$2.5 million grant puts Arlington Heights Park District in a bind
Arlington Heights Park District officials plan to question legislators in Springfield about redirecting a $2.5 million state grant as they prepare for the expense of renovating several parks with a tight budget in the wake of two failed referendums last year.
The park district was awarded the $2.5 million grant from the Illinois Department of Natural Resources to help pay for $7.8 million in proposed renovations at Camelot Park. District officials hoped to fund the rest of the work through a proposed $39 million bond issue.
That bond issue, however, was rejected by voters in November, as was a $48 million referendum in March, and now officials are examining whether there might be a better use for the $2.5 million. But first, they must determine whether they can use that money for anything other than the Camelot project.
Without the referendum funding, the park district can't afford to redo all parks at once as officials hoped. Several park board commissioners said that if they only have the money to renovate one park, they would rather it be a more centrally located facility, such as Olympic Indoor Aquatic Center, rather than Camelot, which sits on the far north side of the district.
Plans for other parks, such as Frontier or Recreation, are too expensive without referendum funds, said park board President Maryfran Leno.
District Executive Director Steve Scholten said he has spoken with the grant administrator at the Illinois Department of Natural Resources and been told that the grant money cannot be redirected to a project other than Camelot, but board members say they want to appeal to state legislators.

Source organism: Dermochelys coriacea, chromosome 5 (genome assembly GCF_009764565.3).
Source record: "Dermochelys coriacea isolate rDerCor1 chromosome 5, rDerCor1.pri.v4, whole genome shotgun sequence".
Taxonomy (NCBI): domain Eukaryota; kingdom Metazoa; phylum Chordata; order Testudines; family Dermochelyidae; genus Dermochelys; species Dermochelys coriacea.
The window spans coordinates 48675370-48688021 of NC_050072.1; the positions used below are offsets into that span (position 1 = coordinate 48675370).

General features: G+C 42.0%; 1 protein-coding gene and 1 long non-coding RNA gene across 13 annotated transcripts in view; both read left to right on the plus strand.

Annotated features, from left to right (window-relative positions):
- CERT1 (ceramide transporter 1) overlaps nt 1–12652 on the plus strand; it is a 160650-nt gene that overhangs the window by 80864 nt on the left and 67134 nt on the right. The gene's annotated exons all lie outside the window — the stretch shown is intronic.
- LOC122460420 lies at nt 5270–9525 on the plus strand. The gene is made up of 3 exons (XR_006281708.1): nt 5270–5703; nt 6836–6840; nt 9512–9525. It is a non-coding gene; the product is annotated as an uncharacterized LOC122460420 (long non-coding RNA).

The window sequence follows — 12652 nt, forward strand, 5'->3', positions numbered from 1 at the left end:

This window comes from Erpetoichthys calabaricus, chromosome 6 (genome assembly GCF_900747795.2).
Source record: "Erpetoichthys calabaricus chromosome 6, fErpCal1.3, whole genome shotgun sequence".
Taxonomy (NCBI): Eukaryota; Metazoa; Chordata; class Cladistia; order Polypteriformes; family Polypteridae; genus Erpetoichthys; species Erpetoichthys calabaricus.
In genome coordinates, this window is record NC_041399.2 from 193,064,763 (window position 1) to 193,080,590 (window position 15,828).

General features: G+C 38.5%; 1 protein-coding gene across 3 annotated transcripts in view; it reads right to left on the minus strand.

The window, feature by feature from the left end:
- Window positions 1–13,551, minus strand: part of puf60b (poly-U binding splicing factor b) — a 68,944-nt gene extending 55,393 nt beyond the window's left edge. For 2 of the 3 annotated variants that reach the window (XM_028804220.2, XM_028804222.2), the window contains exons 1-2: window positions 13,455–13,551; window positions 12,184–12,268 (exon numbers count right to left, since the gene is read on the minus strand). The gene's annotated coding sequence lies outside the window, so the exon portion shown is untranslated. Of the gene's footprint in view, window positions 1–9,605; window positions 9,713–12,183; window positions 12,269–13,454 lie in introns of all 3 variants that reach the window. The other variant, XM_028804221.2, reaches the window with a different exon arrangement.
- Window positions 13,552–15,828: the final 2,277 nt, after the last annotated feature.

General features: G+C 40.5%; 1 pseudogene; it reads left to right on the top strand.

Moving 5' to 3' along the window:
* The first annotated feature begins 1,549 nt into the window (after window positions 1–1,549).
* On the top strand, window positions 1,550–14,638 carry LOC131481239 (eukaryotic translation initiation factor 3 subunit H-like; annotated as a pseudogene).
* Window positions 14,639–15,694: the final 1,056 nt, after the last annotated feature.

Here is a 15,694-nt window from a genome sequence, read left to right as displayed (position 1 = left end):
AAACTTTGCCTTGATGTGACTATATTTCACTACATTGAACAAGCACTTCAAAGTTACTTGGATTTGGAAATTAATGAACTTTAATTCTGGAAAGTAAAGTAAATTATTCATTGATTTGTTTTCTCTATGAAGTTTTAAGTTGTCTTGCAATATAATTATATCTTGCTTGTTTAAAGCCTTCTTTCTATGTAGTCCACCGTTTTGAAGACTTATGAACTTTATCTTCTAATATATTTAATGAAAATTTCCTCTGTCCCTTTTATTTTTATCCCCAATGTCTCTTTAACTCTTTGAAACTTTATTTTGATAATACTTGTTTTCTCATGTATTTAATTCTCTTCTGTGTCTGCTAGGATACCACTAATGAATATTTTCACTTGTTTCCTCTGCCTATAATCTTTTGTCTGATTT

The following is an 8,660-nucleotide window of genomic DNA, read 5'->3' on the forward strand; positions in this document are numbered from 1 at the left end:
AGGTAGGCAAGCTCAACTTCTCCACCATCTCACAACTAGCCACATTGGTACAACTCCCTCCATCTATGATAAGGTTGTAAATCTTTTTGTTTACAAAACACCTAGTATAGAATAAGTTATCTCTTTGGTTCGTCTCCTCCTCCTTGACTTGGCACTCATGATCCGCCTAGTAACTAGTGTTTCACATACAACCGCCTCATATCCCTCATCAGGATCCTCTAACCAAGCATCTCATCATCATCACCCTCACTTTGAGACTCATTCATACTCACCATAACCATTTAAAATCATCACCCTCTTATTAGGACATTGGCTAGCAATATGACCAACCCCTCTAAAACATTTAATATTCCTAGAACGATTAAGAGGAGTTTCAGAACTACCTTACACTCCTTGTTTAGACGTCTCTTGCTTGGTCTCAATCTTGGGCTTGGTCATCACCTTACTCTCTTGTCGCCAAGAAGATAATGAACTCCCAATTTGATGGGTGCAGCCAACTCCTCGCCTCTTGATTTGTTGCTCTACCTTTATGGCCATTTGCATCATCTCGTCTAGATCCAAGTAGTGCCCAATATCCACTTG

Leno and Scholten said they would both be willing to make a trip to Springfield to lobby lawmakers before the next park board meeting on Jan. 22.
"None of us figured that Camelot was our first choice, but I don't want to turn down the money," said Commissioner Robert Whisler.
If the park district accepts the grant, work on Camelot Park must be substantially completed by June 30, 2014, meaning the project would need to start later this year, Scholten said.
The $5 million needed to pay for the rest of the project would have to come in the form of a debt certificate, said Eric Anderson with BMO Capital Markets who was advising the park district. If the park district does this project, they won't be able to do another large project for at least 10-15 years without a successful referendum, he added.
Rejecting the grant money also comes at a cost. Scholten said that if the park district turns down the money they won't be eligible to apply for a similar grant for another two years, with no guarantee that it would be awarded.
"I feel like we're playing this chess game and there's no good answers right now," Leno said.
One resident who spoke at a recent park board meeting said she thought the board should turn down the grant money because it wouldn't be fair to renovate a park so far north.
"It's pitting one neighborhood against another," said Mary Vickers.
One way to make the project cheaper would be to remove the planned elevated walking track in the gym, which would require making the building two stories and adding an elevator. Officials suggested instead enlarging the gym and putting a walking track on the first floor.
Resident Bob Ruffato said he would be in favor of the Camelot plan without the elevated walkway.
"While the community rejected two referendums, everyone knows it was close," he said. "Many of us that voted against the plan would have voted "yes" for something more modest. While some might question the wisdom of Illinois offering grants, few of us would refuse one."
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